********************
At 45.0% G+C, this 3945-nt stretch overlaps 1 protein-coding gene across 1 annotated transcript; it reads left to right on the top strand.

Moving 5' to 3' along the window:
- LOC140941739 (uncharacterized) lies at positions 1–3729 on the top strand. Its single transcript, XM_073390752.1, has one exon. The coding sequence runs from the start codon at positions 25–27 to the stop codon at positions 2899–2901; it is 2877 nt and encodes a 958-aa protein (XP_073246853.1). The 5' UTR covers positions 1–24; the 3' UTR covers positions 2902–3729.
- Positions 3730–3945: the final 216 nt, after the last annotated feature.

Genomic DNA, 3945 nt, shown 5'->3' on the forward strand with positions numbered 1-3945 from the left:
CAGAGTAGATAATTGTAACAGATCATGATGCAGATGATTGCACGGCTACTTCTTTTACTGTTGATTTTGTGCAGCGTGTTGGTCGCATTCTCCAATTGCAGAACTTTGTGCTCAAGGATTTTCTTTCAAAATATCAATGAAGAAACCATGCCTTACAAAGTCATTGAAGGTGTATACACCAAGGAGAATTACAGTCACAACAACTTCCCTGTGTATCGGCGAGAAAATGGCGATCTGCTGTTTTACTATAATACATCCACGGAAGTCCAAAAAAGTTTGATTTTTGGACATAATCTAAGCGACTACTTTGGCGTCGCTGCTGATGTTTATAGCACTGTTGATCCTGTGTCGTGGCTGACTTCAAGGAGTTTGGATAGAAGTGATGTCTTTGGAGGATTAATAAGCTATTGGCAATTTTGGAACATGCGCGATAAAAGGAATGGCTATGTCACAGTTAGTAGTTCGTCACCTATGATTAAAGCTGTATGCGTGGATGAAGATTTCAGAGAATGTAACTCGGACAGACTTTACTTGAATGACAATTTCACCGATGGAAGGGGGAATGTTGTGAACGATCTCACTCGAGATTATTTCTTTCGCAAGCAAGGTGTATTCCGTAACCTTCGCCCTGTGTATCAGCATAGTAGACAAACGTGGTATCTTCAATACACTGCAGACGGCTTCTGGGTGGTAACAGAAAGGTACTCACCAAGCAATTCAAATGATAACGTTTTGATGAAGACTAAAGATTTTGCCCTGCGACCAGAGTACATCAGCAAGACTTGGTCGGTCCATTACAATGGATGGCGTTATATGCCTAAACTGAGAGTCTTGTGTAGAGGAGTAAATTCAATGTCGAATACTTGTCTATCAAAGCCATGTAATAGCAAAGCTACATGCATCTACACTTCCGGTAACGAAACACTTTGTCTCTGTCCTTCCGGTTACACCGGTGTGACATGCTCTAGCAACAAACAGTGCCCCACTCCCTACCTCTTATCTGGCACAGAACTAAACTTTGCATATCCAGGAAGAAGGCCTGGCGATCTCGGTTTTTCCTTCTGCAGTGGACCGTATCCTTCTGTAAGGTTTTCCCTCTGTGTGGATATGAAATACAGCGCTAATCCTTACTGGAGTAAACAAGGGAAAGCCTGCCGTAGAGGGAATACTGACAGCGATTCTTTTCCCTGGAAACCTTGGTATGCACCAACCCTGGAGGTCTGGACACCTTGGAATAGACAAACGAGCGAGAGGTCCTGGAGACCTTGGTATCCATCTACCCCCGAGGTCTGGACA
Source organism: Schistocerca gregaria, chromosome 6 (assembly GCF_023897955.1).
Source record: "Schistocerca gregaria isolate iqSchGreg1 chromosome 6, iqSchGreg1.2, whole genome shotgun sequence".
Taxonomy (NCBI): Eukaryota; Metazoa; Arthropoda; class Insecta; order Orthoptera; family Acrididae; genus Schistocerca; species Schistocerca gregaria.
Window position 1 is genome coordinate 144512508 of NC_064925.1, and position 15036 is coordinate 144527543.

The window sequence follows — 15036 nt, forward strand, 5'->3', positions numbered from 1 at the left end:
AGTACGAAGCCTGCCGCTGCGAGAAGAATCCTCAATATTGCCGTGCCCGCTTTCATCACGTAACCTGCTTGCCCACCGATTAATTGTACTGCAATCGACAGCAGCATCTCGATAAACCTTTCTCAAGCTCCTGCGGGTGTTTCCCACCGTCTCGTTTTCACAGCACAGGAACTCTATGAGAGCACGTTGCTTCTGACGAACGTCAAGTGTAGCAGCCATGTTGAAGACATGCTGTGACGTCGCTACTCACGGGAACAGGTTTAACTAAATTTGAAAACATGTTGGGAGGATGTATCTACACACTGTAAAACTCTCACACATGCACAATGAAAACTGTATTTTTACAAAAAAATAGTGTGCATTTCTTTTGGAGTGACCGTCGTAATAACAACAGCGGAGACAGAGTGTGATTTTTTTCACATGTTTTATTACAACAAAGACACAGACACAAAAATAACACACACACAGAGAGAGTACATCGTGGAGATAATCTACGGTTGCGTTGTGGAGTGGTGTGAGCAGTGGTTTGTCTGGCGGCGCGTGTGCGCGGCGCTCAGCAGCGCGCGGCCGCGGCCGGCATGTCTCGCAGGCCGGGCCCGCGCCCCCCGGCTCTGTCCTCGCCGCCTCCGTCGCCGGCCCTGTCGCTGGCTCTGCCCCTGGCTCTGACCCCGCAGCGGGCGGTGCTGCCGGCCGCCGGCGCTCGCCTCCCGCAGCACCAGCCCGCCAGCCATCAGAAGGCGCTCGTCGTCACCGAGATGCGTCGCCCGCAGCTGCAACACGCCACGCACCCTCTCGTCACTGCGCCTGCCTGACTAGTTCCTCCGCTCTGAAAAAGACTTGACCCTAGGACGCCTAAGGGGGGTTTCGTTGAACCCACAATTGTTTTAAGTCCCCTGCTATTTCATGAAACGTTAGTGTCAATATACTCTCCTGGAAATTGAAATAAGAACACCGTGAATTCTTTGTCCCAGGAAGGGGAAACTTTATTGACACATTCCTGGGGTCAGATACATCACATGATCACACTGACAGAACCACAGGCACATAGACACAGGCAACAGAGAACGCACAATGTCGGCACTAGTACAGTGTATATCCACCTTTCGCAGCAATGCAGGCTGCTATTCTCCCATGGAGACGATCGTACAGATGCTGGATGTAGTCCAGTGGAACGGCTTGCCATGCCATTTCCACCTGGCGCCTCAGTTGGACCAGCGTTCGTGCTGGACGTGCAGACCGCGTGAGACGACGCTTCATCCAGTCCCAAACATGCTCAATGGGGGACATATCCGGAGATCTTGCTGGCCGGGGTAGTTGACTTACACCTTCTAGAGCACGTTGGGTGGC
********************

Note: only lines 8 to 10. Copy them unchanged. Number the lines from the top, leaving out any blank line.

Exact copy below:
Source record: "Schistocerca gregaria isolate iqSchGreg1 chromosome 6, iqSchGreg1.2, whole genome shotgun sequence".
Taxonomy (NCBI): Eukaryota; Metazoa; Arthropoda; class Insecta; order Orthoptera; family Acrididae; genus Schistocerca; species Schistocerca gregaria.
Window position 1 is genome coordinate 144512508 of NC_064925.1, and position 15036 is coordinate 144527543.